How Physical Therapy Can Help Your Neck Pain

Dr. Patrick Doherty is a board-certified neurosurgeon with a busy practice (Yale Neurosurgery New London) in New London, Connecticut. Dr. Doherty is well-known for his significant surgical skill and pioneering approach to developing effective and minimally invasive treatments for painful spinal issues.

Read what this medical expert has to say about physical therapy and how it’s used to address neck pain before and after surgery.

What is physical therapy?

Physical therapy is a broad term that’s used in a variety of ways throughout the medical world. Stroke patients, for instance, may benefit from therapy that’s focused on helping them learn to walk again. Heart attack victims may benefit from a course of therapy that’s focused on improving stamina and conditioning linked to cardiac health.

The therapy we prescribe here at Yale Neurosurgery New London is focused on correcting physical abnormalities linked to your orthopedic and neurological health. It typically involves a variety of exercises and other treatments that help restore normal and pain-free movement of your muscles, joints, ligaments, and tendons.

What spinal conditions do you treat with physical therapy?

For your cervical spine (neck), Dr. Doherty may recommend physical therapy as the first step in treating painful illnesses, injury, and conditions such as:

Dr. Doherty also includes physical therapy as a vital component of your recovery/rehab following spinal surgery.

What can I expect during physical therapy?

Your physical therapy course is guided by a specialist who has undergone extensive and specialized training in anatomy, exercise physiology, and other disciplines related to physical movement.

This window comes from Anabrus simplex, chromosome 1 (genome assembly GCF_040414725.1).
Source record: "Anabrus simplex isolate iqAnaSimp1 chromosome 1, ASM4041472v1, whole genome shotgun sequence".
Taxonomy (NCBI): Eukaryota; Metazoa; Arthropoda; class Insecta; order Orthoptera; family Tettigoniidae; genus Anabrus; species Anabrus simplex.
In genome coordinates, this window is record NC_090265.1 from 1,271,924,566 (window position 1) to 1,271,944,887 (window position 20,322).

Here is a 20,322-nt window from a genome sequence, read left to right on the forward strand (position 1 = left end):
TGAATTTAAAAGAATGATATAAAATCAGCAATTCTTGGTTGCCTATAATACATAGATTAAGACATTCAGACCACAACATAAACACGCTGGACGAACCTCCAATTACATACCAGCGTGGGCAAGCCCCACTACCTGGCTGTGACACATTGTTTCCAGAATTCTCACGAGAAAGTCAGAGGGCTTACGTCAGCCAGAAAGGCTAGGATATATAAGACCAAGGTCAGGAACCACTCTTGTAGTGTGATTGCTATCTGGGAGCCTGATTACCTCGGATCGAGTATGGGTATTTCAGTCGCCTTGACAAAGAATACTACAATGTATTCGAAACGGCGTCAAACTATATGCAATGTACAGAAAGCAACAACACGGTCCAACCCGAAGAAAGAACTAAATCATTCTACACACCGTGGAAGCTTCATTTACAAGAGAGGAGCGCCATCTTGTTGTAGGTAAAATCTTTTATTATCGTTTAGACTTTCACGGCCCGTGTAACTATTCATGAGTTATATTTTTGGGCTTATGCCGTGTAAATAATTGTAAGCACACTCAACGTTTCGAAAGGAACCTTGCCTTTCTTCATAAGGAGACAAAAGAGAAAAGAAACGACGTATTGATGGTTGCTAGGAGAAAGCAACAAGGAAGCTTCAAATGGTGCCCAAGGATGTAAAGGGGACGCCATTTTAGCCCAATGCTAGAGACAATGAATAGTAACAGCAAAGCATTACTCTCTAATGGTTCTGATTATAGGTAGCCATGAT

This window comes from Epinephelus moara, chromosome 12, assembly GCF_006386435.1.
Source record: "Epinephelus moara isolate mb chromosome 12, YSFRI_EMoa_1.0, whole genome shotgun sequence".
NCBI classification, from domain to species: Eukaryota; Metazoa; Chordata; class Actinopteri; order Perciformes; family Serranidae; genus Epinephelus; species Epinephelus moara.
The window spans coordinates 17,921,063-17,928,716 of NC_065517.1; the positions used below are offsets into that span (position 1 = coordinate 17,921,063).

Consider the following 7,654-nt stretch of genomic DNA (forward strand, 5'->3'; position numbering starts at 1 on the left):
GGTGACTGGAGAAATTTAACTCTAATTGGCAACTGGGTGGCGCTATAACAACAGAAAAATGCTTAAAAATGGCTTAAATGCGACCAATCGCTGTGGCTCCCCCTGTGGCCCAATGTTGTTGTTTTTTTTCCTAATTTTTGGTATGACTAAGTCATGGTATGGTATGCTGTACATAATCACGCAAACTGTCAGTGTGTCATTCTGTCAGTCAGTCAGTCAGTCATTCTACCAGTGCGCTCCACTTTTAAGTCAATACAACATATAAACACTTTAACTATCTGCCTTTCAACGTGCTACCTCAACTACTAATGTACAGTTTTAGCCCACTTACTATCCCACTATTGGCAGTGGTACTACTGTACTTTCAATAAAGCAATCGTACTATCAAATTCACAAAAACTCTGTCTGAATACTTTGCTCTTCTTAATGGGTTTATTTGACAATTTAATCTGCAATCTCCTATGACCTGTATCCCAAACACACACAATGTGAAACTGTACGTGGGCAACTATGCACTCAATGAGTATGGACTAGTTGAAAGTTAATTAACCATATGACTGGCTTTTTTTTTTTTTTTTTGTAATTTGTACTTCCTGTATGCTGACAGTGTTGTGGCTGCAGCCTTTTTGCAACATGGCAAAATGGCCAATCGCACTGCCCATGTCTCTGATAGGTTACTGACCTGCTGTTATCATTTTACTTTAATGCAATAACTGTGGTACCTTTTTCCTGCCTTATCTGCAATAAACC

It may take several weeks to complete a full course of physical therapy, which is designed to address your specific needs.

Your plan may include:

You can also expect home exercises that are designed to complement your in-office therapy and help speed your recovery.

It’s important to follow your physical therapist’s directions carefully throughout your treatment course because each session builds upon those that came before. Skipping a session, for instance, can stall your recovery or delay healing. Doing more repetitions of an exercise than instructed, however, can reverse the gains you’ve made.

Your therapist also provides information and strategies that can help prevent future episodes of neck pain.

For outstanding care and relief from neck pain that may include physical therapy, call Yale Neurosurgery New London today to schedule your evaluation.

You Might Also Enjoy...

Five Neck Pain Symptoms You Should See Your Doctor About

Neck pain is a common complaint that’s often related to muscle strain after a long day at the computer. Sometimes, however, it’s caused by a more complex issue that requires a doctor’s care. Our team explains how to spot the difference.

Is Working From Home a Pain in Your Neck?

Is your opportunity to work at home causing neck pain that’s making it hard to remain productive? Don’t give up your dream job just yet. Learn what might be causing your neck discomfort and how you can avoid it.

Four Problems That Can Affect Your Cervical Spine

The cervical spine is the most mobile and active portion of your backbone. This can make it vulnerable to injury and disease. Our specialty team discusses four common reasons for neck disability and pain, and the treatments that can help.

What Can Help My Herniated Disc Pain?

Are you finding it hard to rest or even sit still because of discomfort due to a herniated disc? Our specialty team explains what you can do for symptom relief. And there’s good news! A herniated disc rarely requires a surgical fix.